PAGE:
Sunday 12 December 2010

Tree Tumbo

Image: calips98
Were you to come across the Tree Tumbo (Welwitschia mirabilis) you may well think it's on its way out, staggering on its last legs, wilting on its last leaves, altogether about to die. This wouldn't be surprising since it is only found in the Namib Desert along the coast of south-west Africa. Round these parts average annual rainfall is a paltry 25 millimetres (1 inch) with temperatures reaching 40°C (about 100°F). You would be wrong, though.

Strangely enough, what looks like a mass of desiccated vegetation wiping its feet on the doormat of death is actually an example of life thriving in an extraordinary manner in an extraordinary place.

The tree tumbo is a bit like a carrot really, with a huge taproot that stores moisture and a root system that can extend 30 metres underground. This seeks out deep moisture and anchors the plant against the powerful winds of the Namib.

Looking up, we see the tree tumbo's stem, which can help make a large specimen some 1.5 metres tall. If you thought the tree tumbo was on its last leaves you would be right in the sense that it only ever has two of them, the same two it had at its beginning, the longest lived leaves of any plant in the world. They grow continually through the plant's life, are little more than a millimetre thick and are used to absorb moisture from the air for taproot storage. The coast of the Namib gets some 50 millimetres (2 inches) worth of rainfall via fog each year, so if you want water, this is how you have to get it. It's interesting to point out that most plants take up water from the roots and either store it or pass it out through the leaves. The tree tumbo goes the other way entirely, absorbing water through the leaves and passing it down into the taproot.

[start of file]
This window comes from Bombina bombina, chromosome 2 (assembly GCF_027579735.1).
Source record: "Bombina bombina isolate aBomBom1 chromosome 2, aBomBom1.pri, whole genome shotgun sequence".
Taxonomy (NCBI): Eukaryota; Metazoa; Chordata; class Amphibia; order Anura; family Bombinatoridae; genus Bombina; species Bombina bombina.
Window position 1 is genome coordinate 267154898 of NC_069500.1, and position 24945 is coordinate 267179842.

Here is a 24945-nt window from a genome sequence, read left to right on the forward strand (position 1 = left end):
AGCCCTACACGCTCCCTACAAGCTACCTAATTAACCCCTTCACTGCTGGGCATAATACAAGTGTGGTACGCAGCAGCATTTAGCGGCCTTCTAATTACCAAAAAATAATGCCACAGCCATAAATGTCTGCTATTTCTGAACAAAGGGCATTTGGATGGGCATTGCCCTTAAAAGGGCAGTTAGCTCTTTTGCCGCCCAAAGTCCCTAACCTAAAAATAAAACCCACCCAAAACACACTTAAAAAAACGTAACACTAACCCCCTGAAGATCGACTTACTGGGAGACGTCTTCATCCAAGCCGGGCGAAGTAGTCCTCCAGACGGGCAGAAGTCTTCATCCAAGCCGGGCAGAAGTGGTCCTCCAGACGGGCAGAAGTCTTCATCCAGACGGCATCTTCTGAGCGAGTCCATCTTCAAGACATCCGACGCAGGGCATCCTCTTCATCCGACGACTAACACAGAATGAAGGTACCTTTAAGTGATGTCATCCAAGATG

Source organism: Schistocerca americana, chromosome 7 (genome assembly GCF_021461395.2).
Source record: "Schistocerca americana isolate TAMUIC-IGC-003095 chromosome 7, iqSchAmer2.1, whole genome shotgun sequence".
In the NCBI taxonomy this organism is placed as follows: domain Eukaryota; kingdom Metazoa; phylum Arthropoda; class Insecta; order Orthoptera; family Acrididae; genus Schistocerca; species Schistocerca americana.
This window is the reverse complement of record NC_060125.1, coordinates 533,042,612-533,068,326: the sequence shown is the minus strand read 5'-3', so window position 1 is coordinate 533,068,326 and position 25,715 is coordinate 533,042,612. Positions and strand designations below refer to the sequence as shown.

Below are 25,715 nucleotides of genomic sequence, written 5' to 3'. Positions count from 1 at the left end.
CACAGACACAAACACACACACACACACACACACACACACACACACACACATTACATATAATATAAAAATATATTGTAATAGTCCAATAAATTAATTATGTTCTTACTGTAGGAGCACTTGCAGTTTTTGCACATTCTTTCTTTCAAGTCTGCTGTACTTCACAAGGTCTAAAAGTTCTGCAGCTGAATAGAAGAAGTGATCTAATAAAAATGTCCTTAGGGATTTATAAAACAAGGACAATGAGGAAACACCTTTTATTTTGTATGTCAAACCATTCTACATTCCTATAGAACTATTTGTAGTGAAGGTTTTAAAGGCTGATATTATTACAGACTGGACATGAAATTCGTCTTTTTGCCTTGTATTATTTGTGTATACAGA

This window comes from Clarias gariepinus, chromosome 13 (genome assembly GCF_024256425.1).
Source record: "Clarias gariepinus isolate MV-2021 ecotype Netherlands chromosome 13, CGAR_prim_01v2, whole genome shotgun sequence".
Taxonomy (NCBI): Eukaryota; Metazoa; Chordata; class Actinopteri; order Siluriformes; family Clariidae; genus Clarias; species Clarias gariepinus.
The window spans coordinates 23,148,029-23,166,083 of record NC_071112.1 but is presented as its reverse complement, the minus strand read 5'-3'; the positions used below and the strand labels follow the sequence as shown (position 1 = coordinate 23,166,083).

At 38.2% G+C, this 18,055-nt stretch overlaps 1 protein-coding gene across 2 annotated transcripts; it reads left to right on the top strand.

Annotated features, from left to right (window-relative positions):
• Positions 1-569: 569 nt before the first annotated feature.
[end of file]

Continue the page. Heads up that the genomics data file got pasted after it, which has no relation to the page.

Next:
The leaves are actually half dead, becoming dry and brown as you get to the tips, but they reach some 4 metres in length or even longer. They also get shredded and torn apart in the aforementioned Namib winds, but none of this seems to be a problem for the tree tumbo. That mass of dry vegetation could well outlive you or I. They typically live for several centuries, sometimes over 1,000 years and some have been estimated to be over 2,000 years old! It is also regarded a living fossil, so it really seems to be doing alright for itself.

Tree tumbos are all either male or female, and produce cones. They are thus regarded as gymnosperms, like conifers. But the male cones also produce flowers, like angiosperms, with nectar that attracts insects. It is thought that the chief pollinator is a wasp. Females can then produce thousands of seed that are dispersed on the wind, almost all of which are eaten or killed by fungus. However, the seeds can lie dormant, awaiting the Namib's version of a rainy year. They can then sprout and begin growing the leaves of a lifetime and secure desert oddity for the next millennium and beyond.